Ocular pathogens establish long-term infections by direct infection of the eye or indirectly following dissemination of infection from elsewhere in the host. These pathogens survive or evade the host immune response, damage the eye and affect sight.
Herpes simplex virus type 1 (HSV-1) is associated with a range of eye diseases known as herpes simplex virus ophthalmia (HSVO). It causes conjunctivitis and lesions in the skin surrounding the eye, and ophthalmologists commonly describe this as primary HSVO. It also causes corneal ulceration, vascularization of the cornea, uveitis and glaucoma, and consequent loss of vision. Ophthalmologists describe this as recurrent HSVO. Studies of patients with HSVO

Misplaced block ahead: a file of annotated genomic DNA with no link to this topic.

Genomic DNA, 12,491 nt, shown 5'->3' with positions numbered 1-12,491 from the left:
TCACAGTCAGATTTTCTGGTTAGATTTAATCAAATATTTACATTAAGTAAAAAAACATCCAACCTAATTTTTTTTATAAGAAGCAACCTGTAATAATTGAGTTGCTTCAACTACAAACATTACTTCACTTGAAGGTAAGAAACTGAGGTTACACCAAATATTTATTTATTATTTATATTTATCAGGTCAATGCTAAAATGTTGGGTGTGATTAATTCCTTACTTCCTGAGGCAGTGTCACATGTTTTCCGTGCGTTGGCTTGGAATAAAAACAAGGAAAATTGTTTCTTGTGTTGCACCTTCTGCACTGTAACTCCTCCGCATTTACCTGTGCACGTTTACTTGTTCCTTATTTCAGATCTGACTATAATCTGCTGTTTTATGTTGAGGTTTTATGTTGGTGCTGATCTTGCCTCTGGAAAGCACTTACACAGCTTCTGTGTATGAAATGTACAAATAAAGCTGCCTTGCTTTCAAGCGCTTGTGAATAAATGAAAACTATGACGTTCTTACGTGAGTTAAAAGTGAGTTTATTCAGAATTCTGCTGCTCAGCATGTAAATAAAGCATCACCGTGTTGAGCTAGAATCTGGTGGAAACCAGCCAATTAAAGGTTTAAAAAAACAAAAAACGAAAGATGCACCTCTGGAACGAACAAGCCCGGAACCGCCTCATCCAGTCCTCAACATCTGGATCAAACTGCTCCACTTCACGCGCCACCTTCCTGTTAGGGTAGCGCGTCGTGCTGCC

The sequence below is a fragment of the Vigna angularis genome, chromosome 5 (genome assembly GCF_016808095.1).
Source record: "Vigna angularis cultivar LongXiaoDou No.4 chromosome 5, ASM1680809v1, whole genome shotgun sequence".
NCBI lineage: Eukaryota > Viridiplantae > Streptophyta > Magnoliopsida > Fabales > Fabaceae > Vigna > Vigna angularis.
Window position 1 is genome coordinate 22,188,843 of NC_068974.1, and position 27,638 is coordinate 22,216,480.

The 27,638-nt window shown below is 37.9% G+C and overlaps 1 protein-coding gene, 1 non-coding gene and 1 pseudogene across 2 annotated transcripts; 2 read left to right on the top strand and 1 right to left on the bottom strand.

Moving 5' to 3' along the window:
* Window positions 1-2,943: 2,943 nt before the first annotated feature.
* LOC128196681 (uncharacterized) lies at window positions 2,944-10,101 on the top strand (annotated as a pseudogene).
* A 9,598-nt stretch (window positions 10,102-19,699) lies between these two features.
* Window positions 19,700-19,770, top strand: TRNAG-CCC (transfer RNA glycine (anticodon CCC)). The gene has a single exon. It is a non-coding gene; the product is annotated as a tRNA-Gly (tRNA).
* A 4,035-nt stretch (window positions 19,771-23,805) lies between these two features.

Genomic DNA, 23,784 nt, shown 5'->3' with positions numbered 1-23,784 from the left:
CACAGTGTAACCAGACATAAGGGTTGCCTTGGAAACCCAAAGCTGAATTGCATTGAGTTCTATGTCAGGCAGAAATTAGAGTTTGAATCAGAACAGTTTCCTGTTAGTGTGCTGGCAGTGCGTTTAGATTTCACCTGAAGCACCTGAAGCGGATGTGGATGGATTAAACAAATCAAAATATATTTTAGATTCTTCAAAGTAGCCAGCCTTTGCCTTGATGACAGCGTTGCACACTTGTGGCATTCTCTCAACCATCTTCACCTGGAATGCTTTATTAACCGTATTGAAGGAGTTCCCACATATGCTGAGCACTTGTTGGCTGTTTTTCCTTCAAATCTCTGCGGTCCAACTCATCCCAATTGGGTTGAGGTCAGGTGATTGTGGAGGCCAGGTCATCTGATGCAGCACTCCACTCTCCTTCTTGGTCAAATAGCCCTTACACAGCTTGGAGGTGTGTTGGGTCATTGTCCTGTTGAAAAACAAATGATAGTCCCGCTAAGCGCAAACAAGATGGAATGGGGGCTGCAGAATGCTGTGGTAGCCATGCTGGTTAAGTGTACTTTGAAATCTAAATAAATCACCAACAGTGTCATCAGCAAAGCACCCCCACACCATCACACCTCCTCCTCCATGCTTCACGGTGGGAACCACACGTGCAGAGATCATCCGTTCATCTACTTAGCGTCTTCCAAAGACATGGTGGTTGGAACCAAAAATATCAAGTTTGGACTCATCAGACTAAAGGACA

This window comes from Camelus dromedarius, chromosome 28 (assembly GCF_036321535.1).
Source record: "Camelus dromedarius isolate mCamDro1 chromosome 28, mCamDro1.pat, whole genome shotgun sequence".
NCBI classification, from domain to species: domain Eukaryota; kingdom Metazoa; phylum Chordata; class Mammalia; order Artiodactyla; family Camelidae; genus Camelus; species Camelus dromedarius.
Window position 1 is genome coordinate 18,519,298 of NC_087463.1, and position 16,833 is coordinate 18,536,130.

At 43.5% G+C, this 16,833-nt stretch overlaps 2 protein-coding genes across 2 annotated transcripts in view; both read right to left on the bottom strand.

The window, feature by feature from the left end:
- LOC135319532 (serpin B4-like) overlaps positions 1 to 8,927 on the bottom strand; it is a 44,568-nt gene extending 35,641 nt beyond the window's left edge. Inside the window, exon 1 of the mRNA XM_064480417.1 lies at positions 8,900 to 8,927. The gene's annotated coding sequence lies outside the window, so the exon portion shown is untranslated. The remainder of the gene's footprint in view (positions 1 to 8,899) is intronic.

have shown that the terms primary and recurrent are inaccurate and misleading. It has therefore been proposed that HSVO should be described by its clinical features.
A life-long infection is established by HSV-1 in the sensory ganglia where it remains isolated from the host immune system. Occasional forays along nerves to the eye produce active HSVO, and HSV-1 can be isolated from the eyes for about a week. This suggests that host defense mechanisms terminate the active phase. Active corneal disease can however last for months; HSV-1 can survive for long periods in the cornea and has been isolated from corneas during quiescence. Patients with HSVO develop humoral and cellular immune responses to HSV.